Would you like me to mathematically simulate seal population fluctuations for you? I can do that.

Quote:
The distinction isn't relevant to the discussion as in this context it's not like people are going out to club seals for laughs.


No, they are going out to kill them in order to supply a status symbol to rich people. Not much better. On the other hand, cows are killed to provide food, clothing to a huge portion of the population, glues, eyes for anatomy class, and materials needed in the industrial manufacture of a LOT of other things.



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 Post subject: Re: Clubbing seals and eating steak (PG) PostPosted: 2012-02-01 08:15pm
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why is everybody acting like the rest of the seal isn't used either?



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 Post subject: Re: Clubbing seals and eating steak (PG) PostPosted: 2012-02-01 09:08pm
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madd0ct0r wrote:
why is everybody acting like the rest of the seal isn't used either?


Because only native americans actually use the rest of the seal.



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 Post subject: Re: Clubbing seals and eating steak (PG) PostPosted: 2012-02-01 09:47pm
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Seal oil (like fish oil, but sealier)

http://www.dpagold.com/

http://www.gmi-canada.net/

--

http://www.montrealfood.com/eatingseal.html

Quote:
The first question you will not have is about the wine; but it was one that occurred to me after I left Réjean Lachapelle's butcher shop, Gival, in the Atwater market with a quarter kilo of fresh seal meat.

After all, seal is a dark meat, as black and shiny as anthracite, so red wine seems appropriate. On the other hand, it comes from the sea, so white wine with sea food, no?




http://www.telegraph.co.uk/earth/earthn ... urope.html

Quote:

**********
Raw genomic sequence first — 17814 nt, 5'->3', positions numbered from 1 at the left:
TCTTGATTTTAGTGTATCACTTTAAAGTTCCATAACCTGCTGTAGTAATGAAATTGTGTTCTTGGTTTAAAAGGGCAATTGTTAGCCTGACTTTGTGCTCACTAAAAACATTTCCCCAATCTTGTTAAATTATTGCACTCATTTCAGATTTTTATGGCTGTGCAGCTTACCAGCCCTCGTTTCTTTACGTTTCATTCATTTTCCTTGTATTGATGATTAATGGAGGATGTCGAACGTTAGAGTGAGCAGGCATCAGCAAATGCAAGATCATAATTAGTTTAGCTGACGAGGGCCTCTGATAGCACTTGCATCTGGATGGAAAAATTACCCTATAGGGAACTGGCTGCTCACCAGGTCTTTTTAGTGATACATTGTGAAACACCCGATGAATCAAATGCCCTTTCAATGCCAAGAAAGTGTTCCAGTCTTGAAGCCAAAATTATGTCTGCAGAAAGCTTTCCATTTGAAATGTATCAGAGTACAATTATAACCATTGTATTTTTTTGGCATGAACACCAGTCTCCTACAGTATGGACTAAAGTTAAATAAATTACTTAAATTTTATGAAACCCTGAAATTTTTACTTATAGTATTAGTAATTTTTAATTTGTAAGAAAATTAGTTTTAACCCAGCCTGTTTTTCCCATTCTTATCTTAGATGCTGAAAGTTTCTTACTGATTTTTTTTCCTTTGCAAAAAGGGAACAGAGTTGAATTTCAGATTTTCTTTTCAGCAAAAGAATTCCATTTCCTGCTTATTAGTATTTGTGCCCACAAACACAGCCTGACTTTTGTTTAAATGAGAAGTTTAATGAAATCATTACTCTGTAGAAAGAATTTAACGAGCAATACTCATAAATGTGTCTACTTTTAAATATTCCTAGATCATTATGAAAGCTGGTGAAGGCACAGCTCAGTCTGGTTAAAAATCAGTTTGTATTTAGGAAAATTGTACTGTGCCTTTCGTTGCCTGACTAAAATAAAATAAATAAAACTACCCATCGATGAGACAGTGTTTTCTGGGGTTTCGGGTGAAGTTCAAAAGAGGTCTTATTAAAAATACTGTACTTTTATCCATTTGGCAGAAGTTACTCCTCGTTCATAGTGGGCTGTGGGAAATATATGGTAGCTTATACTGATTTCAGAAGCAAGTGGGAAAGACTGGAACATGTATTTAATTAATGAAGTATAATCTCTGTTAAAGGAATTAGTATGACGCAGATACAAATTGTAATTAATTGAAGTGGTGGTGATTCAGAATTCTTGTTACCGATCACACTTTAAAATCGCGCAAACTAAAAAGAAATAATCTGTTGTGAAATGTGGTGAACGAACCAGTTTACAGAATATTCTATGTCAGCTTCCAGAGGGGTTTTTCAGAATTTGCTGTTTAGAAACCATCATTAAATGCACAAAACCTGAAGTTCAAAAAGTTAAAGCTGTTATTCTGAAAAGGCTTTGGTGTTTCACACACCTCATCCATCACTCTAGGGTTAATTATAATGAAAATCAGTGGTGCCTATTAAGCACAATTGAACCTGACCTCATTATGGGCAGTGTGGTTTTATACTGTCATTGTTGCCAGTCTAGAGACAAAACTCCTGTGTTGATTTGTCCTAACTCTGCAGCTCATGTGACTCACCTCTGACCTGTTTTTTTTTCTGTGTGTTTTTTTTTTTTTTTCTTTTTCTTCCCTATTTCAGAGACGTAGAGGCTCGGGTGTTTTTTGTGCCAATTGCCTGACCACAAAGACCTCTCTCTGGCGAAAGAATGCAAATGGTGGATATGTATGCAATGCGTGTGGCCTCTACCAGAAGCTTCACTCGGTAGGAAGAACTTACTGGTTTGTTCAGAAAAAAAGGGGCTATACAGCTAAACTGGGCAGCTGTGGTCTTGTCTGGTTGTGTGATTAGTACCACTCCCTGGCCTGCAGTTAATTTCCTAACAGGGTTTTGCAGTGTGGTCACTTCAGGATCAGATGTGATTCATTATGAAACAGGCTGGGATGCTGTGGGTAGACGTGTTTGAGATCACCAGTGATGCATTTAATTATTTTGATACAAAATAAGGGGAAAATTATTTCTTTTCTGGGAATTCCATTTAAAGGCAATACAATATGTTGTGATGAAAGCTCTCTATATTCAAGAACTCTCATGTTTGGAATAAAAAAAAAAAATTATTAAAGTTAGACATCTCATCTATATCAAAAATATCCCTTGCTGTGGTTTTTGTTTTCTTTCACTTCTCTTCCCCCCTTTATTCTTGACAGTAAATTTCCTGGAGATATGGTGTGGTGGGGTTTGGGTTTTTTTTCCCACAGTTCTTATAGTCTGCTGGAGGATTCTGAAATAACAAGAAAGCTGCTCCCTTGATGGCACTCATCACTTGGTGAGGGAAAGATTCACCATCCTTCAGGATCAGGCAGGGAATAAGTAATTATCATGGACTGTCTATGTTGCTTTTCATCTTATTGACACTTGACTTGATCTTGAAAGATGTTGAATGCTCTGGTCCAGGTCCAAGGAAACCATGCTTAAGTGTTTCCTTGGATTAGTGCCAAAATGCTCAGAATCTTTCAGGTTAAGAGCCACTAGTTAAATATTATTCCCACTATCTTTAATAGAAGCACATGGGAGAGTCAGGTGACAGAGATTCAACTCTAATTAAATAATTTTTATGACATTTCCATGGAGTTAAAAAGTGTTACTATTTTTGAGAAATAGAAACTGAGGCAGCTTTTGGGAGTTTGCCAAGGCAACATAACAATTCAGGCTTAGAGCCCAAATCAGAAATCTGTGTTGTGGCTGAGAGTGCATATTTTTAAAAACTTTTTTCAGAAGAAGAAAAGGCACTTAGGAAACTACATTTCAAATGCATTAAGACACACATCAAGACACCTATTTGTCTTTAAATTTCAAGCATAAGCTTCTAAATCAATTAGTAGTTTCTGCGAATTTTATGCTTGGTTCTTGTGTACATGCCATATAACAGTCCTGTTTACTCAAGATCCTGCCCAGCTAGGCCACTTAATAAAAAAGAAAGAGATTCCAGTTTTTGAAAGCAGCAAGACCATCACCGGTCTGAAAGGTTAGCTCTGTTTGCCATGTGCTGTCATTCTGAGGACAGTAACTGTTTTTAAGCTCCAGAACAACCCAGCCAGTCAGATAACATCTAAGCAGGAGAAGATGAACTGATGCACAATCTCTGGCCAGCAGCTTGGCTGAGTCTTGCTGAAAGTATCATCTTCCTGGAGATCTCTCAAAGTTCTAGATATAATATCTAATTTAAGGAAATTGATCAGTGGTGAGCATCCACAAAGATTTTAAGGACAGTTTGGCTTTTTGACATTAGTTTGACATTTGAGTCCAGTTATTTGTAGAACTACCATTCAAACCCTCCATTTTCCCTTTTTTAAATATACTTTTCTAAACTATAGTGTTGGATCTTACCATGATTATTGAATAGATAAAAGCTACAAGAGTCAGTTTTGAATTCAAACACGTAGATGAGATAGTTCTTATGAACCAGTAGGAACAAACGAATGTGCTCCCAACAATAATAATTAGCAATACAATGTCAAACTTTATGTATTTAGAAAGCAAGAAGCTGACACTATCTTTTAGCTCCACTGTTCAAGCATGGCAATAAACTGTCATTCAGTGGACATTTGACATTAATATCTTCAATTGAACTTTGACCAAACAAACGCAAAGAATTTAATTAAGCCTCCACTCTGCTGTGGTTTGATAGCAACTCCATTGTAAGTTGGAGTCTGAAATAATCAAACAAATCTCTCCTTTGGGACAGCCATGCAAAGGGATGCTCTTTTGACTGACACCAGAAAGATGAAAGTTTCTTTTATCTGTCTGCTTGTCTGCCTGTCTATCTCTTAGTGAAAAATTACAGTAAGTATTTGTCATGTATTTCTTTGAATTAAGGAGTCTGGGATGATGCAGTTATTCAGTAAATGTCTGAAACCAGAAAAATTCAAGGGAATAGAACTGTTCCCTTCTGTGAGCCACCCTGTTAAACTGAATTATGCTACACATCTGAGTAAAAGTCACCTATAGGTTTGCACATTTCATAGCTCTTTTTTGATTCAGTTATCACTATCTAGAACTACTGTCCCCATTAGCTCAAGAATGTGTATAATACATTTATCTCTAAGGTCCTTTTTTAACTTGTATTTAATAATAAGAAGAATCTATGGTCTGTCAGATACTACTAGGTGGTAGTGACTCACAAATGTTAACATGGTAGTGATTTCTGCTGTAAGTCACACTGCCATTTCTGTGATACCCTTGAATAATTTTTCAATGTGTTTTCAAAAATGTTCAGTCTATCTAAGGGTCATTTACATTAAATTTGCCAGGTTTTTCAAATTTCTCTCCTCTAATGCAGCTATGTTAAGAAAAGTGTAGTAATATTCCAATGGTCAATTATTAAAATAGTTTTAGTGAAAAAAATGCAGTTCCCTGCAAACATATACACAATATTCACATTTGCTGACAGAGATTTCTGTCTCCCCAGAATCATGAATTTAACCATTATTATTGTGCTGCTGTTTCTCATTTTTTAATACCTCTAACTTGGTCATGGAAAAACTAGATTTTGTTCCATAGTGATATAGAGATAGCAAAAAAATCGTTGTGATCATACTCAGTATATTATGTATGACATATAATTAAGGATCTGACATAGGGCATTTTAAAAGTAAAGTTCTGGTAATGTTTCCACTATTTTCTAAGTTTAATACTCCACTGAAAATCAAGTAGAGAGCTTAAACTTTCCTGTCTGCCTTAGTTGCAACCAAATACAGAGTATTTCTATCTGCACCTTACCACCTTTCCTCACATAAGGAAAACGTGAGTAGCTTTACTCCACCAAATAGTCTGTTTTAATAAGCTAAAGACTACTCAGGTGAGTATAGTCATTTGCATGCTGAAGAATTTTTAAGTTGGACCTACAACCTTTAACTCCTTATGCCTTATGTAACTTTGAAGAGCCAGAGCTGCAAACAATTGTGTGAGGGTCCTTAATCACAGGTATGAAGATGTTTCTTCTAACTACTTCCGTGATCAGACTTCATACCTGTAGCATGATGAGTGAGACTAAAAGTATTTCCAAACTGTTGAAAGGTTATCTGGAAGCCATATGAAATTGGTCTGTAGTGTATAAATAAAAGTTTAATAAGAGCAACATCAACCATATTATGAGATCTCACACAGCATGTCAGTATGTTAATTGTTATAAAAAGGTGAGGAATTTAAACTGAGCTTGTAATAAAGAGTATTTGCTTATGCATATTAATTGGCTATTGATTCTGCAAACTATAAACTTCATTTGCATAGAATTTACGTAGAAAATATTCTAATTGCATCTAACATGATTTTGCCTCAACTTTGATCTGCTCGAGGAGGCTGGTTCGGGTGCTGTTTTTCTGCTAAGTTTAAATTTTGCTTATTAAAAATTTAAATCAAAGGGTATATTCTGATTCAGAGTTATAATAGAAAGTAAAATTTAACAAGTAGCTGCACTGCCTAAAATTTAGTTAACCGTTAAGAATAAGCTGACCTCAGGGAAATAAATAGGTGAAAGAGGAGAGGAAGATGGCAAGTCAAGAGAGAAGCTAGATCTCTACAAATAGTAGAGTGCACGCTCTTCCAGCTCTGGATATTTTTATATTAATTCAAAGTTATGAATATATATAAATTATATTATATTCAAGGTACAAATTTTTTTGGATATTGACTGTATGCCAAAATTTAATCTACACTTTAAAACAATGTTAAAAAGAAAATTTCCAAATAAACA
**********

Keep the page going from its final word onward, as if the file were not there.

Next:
Britain does yet ban seal products but will follow the EU ban in pelts which are used in the clothing industry, fat which is used in beauty products and in pharmaceutical products sold as Omega 3 fatty acid supplements.




http://www.guardian.co.uk/environment/2 ... -seal-meat

Quote:
Chinese animal welfare groups have accused the Canadian government of "racist bias" and "cultural imperialism" for selling their country seal products that have been banned by the European Union.

A coalition of more than 40 organisations fired off the furious tirade after officials from Beijing and Ottawa signed a deal today to open up the world's fastest-growing consumer market to seal oil, hearts and other meat from Canada's annual hunt.


really -that took less then 7 minutes, including getting distracted by an article about life on venus.

OF COURSE all the parts of the seal are used. money is money. You think the 400 uses for bits of cow were developed due to people feeling guilty about waste?



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 Post subject: Re: Clubbing seals and eating steak (PG) PostPosted: 2012-02-01 10:03pm
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No, actually seal oil is not commercially viable nor that much sold, same with seal meat and the other products. Heck, even the price of a pelt has crashd to a quarter of the value.

I also would like some sources as to how many of the hunted seals are actually used in that way.



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 Post subject: Re: Clubbing seals and eating steak (PG) PostPosted: 2012-02-01 10:06pm
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well, the pelt crash was due to the EU banning it, not because actual demand dropped. It was steadily increasing before that. I'll go off and see if I can furtle some use statistics but the web search is mostly clogged with PETA stuff.

just found this:

Quote:
Eat more seal meat

Canada's spring seal hunt is underway, with this year's limit raised to 335,000 seals. But this isn't a hunt for food - most of the animals are killed only for their pelts, and their skinned carcasses are dumped on the ice or in the water. Sealers are having a tough time finding markets for seal meat. Increased pressure from the international community as well as unwanted celebrity attention has added pressure on the Canadian government to stop the annual hunt; protestors argue that the hunt only benefits the fashion industry.

If you'd like the seal hunt to continue, you can help justify its existence by eating more seal meat! It's high in nutritious omega-3 polyunsaturated fatty acids. Here are some traditional recipes for seal brains and flippers.

...Lost your appetite? Tell the Canadian government you don't want them to subsidize the slaughter of wild seals.

Update May/09: Toxic mercury levels in seal meat linked to melting Arctic ice. Whoops! Maybe eating seal meat isn't such a great idea after all?